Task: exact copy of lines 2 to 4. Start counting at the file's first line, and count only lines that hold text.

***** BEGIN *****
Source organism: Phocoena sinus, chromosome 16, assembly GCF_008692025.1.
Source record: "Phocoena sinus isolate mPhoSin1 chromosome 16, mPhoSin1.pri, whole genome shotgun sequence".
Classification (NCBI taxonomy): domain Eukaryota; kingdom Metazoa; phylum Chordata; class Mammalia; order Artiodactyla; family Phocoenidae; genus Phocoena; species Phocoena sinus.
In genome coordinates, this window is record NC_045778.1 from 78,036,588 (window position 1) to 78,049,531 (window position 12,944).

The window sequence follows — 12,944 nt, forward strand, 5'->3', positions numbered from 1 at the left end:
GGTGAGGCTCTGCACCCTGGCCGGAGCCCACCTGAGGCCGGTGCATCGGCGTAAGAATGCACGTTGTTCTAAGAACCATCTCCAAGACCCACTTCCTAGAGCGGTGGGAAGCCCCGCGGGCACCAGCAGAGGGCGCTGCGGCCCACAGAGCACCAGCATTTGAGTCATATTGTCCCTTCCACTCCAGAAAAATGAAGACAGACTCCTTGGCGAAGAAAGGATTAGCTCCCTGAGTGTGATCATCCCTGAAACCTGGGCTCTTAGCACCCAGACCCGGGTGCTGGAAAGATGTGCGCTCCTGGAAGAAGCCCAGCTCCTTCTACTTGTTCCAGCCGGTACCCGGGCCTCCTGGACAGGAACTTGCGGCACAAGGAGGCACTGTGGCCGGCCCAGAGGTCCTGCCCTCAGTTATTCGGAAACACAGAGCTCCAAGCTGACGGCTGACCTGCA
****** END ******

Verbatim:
Source record: "Phocoena sinus isolate mPhoSin1 chromosome 16, mPhoSin1.pri, whole genome shotgun sequence".
Classification (NCBI taxonomy): domain Eukaryota; kingdom Metazoa; phylum Chordata; class Mammalia; order Artiodactyla; family Phocoenidae; genus Phocoena; species Phocoena sinus.
In genome coordinates, this window is record NC_045778.1 from 78,036,588 (window position 1) to 78,049,531 (window position 12,944).